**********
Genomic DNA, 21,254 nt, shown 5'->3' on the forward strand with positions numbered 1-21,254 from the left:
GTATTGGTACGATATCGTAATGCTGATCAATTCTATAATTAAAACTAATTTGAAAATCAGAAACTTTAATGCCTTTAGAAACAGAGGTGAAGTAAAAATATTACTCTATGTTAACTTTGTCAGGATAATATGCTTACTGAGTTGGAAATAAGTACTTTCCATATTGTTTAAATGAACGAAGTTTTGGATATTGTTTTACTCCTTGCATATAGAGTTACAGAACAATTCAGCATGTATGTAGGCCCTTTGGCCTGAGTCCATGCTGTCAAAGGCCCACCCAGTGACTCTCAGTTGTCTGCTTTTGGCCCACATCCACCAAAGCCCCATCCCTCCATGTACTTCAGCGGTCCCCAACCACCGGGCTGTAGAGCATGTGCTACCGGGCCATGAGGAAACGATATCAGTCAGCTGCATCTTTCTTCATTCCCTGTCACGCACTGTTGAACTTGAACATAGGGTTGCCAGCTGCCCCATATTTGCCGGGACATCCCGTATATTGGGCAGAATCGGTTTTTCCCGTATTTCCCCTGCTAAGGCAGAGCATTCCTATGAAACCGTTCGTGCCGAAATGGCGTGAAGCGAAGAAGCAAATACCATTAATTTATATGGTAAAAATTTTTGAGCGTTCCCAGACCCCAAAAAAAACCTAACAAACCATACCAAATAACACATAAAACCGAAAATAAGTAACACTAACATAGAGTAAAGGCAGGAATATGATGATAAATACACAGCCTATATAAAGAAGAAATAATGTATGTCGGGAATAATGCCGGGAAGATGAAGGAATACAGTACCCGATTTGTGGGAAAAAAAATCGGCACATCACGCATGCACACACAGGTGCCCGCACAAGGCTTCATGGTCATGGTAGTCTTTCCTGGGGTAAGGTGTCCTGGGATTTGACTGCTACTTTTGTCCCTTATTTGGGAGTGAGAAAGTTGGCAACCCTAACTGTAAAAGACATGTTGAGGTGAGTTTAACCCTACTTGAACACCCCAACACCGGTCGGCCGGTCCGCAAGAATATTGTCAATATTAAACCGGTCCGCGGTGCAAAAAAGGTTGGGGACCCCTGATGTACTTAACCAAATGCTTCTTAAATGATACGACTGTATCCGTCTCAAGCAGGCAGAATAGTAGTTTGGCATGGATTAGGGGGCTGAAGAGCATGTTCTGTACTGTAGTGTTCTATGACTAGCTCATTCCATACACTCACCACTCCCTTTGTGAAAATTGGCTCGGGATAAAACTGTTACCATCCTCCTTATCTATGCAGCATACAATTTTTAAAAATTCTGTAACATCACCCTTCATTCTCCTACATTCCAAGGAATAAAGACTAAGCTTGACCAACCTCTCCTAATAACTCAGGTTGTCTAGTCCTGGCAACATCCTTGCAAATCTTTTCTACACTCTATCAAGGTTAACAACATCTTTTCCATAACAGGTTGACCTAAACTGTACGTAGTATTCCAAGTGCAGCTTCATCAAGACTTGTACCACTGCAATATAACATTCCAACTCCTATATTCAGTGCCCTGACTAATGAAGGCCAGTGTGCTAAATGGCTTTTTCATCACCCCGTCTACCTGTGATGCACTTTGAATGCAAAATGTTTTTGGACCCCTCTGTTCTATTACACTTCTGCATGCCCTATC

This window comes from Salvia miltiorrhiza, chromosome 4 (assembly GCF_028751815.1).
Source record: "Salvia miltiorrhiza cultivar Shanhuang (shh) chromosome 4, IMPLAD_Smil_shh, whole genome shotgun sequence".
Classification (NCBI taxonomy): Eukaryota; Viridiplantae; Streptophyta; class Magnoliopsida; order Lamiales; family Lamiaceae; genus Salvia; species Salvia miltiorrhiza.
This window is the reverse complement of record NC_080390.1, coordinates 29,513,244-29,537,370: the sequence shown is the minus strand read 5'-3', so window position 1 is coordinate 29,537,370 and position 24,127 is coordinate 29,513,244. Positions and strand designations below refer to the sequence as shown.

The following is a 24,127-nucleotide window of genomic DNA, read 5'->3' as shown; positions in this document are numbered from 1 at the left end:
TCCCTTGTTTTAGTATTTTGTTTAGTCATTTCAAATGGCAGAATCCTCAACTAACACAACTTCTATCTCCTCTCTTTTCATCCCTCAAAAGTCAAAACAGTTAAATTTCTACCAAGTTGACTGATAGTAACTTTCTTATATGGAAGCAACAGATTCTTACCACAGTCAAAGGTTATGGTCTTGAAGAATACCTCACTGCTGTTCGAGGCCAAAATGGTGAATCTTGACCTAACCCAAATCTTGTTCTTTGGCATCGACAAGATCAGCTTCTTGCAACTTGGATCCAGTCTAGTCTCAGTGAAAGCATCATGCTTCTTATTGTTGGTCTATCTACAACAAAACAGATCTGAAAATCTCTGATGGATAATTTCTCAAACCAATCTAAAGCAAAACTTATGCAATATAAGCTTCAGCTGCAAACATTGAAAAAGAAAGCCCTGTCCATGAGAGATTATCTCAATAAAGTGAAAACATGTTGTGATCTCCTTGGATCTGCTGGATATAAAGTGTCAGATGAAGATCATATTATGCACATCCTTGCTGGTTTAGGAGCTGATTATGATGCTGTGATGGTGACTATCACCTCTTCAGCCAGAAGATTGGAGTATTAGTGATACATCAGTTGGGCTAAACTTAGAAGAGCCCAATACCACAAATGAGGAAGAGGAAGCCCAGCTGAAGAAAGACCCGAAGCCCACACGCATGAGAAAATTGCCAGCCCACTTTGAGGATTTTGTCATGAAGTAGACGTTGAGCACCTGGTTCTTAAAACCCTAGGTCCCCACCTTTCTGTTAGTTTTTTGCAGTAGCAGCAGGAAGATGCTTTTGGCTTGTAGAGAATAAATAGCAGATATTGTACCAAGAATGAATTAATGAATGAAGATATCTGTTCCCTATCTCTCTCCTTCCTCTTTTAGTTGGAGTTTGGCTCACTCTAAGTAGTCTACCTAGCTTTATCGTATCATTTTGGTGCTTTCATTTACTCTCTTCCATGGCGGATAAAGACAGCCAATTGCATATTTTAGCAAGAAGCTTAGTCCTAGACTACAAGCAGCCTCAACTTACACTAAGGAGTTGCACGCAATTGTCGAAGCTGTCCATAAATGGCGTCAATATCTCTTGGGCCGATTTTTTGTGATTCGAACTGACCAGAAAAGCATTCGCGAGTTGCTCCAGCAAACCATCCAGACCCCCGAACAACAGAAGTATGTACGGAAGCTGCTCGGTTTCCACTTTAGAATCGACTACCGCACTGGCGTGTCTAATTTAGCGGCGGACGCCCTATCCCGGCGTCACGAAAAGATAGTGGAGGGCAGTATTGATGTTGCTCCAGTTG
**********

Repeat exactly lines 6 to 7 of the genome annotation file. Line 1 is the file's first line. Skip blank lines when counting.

This window is the reverse complement of record NC_080390.1, coordinates 29,513,244-29,537,370: the sequence shown is the minus strand read 5'-3', so window position 1 is coordinate 29,537,370 and position 24,127 is coordinate 29,513,244. Positions and strand designations below refer to the sequence as shown.

The following is a 24,127-nucleotide window of genomic DNA, read 5'->3' as shown; positions in this document are numbered from 1 at the left end: